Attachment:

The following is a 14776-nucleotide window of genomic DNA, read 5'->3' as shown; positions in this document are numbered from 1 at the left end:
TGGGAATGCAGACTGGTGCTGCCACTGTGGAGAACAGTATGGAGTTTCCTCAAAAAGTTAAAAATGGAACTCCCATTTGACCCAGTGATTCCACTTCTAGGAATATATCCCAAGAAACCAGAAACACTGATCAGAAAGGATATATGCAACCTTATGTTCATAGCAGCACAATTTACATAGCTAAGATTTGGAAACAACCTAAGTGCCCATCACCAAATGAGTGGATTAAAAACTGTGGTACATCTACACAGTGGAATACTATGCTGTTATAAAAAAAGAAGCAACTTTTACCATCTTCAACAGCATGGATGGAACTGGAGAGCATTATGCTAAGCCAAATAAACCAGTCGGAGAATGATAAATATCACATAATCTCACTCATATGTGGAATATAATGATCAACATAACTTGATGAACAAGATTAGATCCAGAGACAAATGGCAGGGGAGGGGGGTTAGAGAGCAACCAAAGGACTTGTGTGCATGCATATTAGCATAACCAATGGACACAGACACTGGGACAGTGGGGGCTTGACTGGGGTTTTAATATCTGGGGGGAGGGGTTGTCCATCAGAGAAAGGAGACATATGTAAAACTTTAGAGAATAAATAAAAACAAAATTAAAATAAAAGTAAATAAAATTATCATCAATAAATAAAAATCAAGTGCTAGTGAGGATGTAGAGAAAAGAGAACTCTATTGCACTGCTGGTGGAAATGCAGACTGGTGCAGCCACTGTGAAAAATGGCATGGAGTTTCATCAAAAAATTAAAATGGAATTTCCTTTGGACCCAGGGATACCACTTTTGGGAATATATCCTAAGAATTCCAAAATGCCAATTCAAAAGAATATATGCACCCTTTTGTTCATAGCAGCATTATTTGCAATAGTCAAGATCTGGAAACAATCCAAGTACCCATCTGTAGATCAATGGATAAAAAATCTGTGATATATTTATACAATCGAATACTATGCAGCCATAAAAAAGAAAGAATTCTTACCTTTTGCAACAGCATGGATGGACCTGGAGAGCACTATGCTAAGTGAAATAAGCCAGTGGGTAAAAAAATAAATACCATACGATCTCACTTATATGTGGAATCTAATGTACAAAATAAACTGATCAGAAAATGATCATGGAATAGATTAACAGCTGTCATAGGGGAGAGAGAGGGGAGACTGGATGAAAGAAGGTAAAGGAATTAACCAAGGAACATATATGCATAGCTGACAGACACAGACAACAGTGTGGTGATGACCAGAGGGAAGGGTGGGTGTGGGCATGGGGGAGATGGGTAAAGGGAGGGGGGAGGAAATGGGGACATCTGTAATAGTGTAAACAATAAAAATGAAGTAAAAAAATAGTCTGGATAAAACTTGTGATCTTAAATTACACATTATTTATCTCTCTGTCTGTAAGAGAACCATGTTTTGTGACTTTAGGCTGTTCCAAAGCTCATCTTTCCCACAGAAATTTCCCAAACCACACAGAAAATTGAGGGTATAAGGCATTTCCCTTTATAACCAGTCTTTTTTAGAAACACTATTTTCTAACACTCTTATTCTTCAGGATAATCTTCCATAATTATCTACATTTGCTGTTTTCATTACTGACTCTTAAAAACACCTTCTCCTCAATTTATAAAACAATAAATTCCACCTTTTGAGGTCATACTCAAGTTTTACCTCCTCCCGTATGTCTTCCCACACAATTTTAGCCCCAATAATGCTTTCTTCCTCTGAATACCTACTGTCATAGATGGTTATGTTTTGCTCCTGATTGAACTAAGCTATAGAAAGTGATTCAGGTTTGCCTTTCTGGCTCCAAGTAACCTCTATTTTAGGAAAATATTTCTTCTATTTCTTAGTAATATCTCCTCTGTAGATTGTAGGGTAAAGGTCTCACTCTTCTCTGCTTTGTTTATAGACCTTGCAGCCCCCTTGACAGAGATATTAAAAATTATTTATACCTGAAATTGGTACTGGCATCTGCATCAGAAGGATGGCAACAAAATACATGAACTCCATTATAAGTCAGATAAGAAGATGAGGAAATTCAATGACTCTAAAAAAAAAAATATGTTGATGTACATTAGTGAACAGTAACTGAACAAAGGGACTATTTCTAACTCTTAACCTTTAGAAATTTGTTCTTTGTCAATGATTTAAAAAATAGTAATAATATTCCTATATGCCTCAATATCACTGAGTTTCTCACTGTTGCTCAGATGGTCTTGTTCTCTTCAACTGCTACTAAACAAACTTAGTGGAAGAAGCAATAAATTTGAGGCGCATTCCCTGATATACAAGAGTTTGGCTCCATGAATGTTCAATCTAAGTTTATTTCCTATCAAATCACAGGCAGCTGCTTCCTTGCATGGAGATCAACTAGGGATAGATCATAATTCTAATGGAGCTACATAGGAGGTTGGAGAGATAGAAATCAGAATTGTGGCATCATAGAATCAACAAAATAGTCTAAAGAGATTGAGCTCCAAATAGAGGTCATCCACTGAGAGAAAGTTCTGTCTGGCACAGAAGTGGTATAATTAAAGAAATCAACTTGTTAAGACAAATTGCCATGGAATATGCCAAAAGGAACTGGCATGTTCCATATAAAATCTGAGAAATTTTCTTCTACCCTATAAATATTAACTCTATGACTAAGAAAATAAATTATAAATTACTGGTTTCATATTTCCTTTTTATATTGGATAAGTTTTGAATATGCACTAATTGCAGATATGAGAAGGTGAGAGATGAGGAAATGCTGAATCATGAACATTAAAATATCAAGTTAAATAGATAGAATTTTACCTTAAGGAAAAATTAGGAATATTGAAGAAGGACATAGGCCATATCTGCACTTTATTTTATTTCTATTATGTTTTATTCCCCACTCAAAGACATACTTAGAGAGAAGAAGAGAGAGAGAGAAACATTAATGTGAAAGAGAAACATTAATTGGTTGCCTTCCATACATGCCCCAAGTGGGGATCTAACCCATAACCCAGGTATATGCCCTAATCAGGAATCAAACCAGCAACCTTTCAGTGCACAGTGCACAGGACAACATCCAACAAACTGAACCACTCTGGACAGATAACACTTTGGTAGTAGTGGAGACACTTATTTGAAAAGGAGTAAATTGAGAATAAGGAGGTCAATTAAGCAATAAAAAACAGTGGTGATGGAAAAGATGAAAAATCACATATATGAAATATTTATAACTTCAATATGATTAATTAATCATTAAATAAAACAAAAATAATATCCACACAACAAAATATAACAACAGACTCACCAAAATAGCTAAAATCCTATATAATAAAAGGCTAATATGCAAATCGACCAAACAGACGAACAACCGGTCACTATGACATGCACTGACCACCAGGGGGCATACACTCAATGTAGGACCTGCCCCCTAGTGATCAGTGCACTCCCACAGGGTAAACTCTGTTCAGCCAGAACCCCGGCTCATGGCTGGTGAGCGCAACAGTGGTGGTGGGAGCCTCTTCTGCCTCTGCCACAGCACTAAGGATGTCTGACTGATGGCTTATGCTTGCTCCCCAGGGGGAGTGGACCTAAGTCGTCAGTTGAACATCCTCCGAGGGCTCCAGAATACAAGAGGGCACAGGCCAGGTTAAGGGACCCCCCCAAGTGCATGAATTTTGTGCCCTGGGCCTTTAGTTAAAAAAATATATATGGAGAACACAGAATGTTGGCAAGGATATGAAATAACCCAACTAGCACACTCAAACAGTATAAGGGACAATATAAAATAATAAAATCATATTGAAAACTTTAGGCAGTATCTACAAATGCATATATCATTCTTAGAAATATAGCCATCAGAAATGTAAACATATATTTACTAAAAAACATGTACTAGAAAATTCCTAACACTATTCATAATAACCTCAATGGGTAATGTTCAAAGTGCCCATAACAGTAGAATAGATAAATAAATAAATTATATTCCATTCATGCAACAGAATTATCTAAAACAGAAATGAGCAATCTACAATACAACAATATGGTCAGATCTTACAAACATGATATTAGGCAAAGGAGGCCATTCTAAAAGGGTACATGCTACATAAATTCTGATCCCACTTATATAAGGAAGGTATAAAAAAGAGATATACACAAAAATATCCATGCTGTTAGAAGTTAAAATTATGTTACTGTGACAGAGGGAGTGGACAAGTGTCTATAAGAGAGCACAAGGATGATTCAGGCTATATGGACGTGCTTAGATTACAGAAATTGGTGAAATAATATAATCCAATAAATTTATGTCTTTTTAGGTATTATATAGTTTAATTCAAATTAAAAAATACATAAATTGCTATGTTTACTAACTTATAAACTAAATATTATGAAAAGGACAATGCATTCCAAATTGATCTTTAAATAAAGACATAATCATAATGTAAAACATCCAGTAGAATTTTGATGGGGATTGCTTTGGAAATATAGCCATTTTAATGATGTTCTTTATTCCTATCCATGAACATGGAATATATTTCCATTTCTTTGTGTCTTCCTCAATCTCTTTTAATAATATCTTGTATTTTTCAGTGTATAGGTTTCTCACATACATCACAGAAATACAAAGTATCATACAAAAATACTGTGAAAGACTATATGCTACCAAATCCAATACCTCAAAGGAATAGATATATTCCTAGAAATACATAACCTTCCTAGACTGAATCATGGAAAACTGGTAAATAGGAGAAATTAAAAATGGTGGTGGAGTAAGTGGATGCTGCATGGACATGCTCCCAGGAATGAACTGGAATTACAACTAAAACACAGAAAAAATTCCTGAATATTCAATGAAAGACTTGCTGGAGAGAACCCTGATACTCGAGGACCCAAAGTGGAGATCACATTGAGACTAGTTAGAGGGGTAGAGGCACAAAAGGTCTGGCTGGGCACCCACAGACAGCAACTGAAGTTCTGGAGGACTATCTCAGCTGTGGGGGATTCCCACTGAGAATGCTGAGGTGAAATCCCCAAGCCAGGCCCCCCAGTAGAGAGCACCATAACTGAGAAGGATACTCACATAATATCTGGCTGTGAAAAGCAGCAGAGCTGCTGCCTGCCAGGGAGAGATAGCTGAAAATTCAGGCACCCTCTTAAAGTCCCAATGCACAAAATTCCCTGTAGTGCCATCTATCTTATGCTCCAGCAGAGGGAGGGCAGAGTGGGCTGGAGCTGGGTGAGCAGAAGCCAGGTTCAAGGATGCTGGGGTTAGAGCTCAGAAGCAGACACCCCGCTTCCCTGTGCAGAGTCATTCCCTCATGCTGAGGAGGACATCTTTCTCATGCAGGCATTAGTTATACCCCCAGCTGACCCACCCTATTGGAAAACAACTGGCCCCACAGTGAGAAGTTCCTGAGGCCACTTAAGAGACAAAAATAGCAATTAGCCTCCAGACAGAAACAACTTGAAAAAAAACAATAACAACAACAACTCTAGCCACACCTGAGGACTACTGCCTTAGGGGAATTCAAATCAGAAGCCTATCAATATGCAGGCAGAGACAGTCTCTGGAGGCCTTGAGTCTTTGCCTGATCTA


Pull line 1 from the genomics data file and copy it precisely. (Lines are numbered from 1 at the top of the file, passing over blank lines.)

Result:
The following is a 14776-nucleotide window of genomic DNA, read 5'->3' as shown; positions in this document are numbered from 1 at the left end: